Exports have been a rare bright spot for the economy in recent months mainly due to a surge in demand for pharmaceuticals.

Analysts expect the trade-reliant economy to see a deeper contraction in the second quarter due to a two-month lockdown, dubbed a “circuit breaker” by authorities, in which most workplaces closed to curb the spread of the novel coronavirus.

The city-state has among the highest number of infections in Asia and has said that easing of the lockdown from next month will only be done gradually.

“The downward revision…implies a significant deterioration in the second-quarter momentum due to the circuit breaker period as well as a weak recovery trajectory,” said Selena Ling, OCBC Bank’s head of treasury research and strategy.

The government first flagged the possibility of recession in February when it cut its 2020 GDP forecast to -0.5% to 1.5%, from 0.5% to 2.5% previously.

Singapore’s finance minister is set to deliver the latest in a string of multi-billion-dollar economic packages to offset the hit to businesses and households from the pandemic later on Tuesday.

(Reporting by John Geddie, Aradhana Aravindan and Fathin Ungku; Editing by Sam Holmes)

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Canadians are starting to feel a little better about the economy — but not about the housing market – Financial Post

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Consumer confidence continues to show signs of improving in Canada, inching higher for a fourth straight week.

The Bloomberg Nanos Canadian Confidence Index, based on a random survey, ticked up slightly to 39.3 last week. While the index remains near its worst-ever readings recorded last month, the rise in confidence in recent weeks suggests negative sentiment may be finding a floor amid talk of reopening the economy. Sentiment around housing, however, remains at near-record lows.

Every week, Nanos Research surveys 250 Canadians for their views on personal finances, job security and their outlook for the economy and real estate prices. Bloomberg publishes four-week rolling averages of the 1,000 responses.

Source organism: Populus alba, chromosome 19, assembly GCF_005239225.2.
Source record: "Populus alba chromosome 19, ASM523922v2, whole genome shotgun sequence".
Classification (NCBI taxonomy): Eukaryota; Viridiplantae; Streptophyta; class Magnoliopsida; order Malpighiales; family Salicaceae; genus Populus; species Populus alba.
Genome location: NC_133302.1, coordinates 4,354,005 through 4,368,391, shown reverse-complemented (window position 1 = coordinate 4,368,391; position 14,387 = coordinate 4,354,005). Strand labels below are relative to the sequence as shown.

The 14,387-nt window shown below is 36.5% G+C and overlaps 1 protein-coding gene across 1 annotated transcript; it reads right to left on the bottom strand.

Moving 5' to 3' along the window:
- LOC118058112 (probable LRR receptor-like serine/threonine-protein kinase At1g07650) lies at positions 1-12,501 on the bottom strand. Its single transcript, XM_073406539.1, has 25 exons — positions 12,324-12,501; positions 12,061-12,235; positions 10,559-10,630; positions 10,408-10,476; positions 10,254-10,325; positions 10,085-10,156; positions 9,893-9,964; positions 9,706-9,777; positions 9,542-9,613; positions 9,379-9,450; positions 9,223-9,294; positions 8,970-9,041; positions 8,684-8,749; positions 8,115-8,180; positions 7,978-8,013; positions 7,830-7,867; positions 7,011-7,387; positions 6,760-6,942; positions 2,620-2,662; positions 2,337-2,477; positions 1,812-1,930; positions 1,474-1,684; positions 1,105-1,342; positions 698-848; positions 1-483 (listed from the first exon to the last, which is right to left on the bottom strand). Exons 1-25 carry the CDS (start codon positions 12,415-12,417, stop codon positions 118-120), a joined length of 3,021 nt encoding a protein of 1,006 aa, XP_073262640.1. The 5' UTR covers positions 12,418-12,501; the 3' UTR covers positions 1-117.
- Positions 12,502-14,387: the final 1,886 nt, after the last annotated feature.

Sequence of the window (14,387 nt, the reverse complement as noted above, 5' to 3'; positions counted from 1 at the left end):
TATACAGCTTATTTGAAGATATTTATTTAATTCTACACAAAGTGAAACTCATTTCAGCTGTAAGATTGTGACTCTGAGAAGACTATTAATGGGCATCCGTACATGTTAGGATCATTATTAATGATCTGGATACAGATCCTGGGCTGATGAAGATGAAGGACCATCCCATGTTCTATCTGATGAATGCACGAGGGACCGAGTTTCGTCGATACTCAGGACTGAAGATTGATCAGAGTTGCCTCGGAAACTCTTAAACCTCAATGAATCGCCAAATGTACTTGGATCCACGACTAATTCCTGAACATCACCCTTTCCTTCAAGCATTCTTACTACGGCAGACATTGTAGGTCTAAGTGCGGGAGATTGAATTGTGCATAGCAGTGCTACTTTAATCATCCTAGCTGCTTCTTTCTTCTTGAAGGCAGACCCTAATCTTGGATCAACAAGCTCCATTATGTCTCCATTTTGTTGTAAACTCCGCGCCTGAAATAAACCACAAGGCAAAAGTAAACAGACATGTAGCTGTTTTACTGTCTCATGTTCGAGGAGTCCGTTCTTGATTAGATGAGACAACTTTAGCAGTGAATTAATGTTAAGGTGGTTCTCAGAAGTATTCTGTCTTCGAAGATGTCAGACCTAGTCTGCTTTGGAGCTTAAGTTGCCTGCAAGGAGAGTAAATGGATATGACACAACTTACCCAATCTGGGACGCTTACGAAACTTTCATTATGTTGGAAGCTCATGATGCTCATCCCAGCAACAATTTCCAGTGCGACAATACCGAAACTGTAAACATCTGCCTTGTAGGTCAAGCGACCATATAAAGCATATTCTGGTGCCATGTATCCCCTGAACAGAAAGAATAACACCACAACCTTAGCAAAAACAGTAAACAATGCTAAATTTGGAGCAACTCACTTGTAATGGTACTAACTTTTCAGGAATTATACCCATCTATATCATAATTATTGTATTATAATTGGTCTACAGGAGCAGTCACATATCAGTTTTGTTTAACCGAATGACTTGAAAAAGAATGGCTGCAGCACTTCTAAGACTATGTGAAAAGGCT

The polling suggests the mood is still dire, but with improvements on most questions.

Regionally, the gains in sentiment have been mostly in Western Canada, aided by a recent rebound in oil prices and relatively fewer coronavirus cases — British Columbia, for example, has one of the lowest death rates in North America. Confidence in Ontario and Quebec remain at near record lows.

The share of Canadians who say their personal finances have worsened over the past year dropped to 36.7 per cent, from as high as 42.3 per cent last month. That’s still about 10 percentage points above the average for this question over the past five years.

Canadians remain sour about the nation’s economic outlook, but are less pessimistic than they were a few weeks ago. About 73 per cent of respondents believe the economy will worsen, down from 80 per cent last month.

About one in five Canadians remains worried about job security, about double the historical average for the question. That’s down from a peak of about 25 per cent a few weeks ago.

Housing is an outlier. Even as sentiment has improved around the economic outlook and personal finances, expectations around real estate are weakening. Over the past two weeks, almost half of respondents anticipate a drop in home prices, which is a record and about three times above the average for this question.

Bloomberg.com